By Rachel Gonner, CPA, Business Assurance and Advisory Services Supervisor | Employee Benefit Plan Audit (ERISA) Team
Overview of 401(k), 403(b), and Profit Sharing Plan Forfeitures
For many retirement plans, January 1st is the start of a new plan year and a great time to review the plan, including the balance in the forfeiture account. A large or growing forfeiture balance at year-end may indicate that forfeitures have not been properly applied—a defect that could result in disqualification of the plan’s tax-exempt status and/or penalties by the Internal Revenue Service (IRS).
What is a Retirement Plan forfeiture?
Defined contribution plans typically include a separate account to accumulate forfeitures. These represent funds which may not be attributable to any specific participant and for which use is dictated by the plan documents. Forfeitures may result from a variety of sources such as the following:
- Non-vested employer contributions of former employees, which are added to the forfeiture balance according to plan documents, typically once the former employee:
- receives a full distribution of the balance, or
- incurs five consecutive one-year breaks in service
- Non-discrimination testing failures
- Contributions for lost participants and uncashed checks
Tip: Good recordkeeping over forfeiture sources is important as the use of forfeitures from certain sources may be restricted.
When must Retirement Plan forfeitures be used?
The IRS requires that forfeitures not be accumulated over several years. Depending on plan documents, generally the deadline of using forfeitures is the end of the:
- Plan year in which they occur, or
- The following plan year, in limited situations
Failure to follow the deadline prescribed by plan documents may be considered a qualification defect by the IRS, which can result in excise taxes and/or contributions becoming taxable for the years during which forfeitures weren’t properly used.
How can Retirement plan forfeitures be used?
Forfeitures must be used in manner favorable to participants. Plan documents will specify the permitted uses of forfeitures, but often forfeitures can be used to:
- Reduce or offset employer matching and non-elective contributions, as well as the following effective July 2018:
- Safe Harbor Contributions
- Qualified Non-elective Contribution (“QNECs”)
- Qualified Matching Contributions (“QMACs”)
- Add or reallocate additional contributions to participant accounts
- Pay plan administrative expenses
- Restore forfeited contributions of certain rehired employees
Tip: If reallocating additional contributions to participants will result in the creation of many new participant accounts in the plan, declaring a matching contribution in the amount of the forfeiture account may be preferable.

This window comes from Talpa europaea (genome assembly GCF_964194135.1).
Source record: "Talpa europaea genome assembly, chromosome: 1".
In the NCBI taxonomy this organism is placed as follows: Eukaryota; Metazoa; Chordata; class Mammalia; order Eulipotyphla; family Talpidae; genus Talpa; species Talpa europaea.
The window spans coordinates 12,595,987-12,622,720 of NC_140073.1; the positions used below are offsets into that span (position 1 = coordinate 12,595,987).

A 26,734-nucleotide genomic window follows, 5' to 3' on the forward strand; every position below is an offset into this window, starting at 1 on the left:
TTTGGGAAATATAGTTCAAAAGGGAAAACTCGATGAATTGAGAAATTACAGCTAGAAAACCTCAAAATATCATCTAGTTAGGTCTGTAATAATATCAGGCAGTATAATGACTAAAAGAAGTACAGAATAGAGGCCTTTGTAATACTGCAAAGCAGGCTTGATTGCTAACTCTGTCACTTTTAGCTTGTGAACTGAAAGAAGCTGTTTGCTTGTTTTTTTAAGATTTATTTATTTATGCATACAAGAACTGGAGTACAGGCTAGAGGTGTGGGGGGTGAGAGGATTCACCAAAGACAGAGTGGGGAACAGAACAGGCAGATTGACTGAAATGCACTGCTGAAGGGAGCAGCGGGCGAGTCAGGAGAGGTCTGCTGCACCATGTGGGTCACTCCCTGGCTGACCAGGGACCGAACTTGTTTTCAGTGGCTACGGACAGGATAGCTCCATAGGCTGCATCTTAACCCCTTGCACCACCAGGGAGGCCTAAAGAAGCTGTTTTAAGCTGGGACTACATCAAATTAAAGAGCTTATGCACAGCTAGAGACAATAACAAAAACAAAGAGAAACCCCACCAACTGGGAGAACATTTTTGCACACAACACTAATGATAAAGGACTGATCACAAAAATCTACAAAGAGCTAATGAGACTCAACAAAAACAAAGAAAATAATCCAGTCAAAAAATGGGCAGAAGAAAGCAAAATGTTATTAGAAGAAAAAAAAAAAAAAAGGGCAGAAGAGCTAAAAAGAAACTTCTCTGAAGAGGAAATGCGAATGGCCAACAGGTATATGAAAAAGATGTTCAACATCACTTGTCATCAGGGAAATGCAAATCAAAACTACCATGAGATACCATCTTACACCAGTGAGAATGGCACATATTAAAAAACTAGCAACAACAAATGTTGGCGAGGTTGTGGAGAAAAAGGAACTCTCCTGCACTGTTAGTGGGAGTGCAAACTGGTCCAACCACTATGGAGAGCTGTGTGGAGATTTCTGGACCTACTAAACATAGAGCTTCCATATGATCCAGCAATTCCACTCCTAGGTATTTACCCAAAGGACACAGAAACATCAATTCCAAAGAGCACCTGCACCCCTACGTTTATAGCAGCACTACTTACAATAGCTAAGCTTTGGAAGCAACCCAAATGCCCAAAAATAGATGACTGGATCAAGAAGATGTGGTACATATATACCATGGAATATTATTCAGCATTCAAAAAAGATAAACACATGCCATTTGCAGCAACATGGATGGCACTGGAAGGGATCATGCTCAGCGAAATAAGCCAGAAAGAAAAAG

Correcting and Preventing Carryover Balances in Employee Benefit PLans
If forfeitures were not used in accordance with plan documents, the employer may be able to correct the error and avoid plan disqualification by using the IRS Self Correction or Voluntary Correction Programs through the IRS Employee Plans Compliance Resolution System (EPCRS). The IRS may require that the employer retroactively apply contributions to participants accounts along with earnings, which can result in former participants receiving additional contributions. Employers should consult legal counsel to assess options for correcting prior errors and potential legal issues.
As a good practice to avoid future errors, employers should:
- Ensure provisions of the plan documents are unambiguous, compliant with regulations, and are understood by responsible personnel, and
- Establish procedures to monitor forfeiture accounts to ensure funds are used timely and in accordance with plan documents
Tip: Third-Party Administrators or Recordkeepers may be able to assist with applying forfeitures or by providing regular reminders or status updates of the forfeitures balance.
Taking steps now to ensure that forfeitures are used timely and as specified by the plan documents can be a simple process that can help employers avoid the risk of losing the plan’s tax qualification and save considerable administrative burden and expense in the future.
- “Improper Forfeiture Suspense Accounts.” Retirement News for Employers. Spring 2010.
- “Issue Snapshot – Plan Forfeitures Used for Qualified Nonelective and Qualified Matching Contribution.” gov
The information contained within this article is provided for informational purposes only and is current as of the date published. Online readers are advised not to act upon this information without seeking the service of a professional accountant, as this article is not a substitute for obtaining accounting, tax, or financial advice from a professional accountant.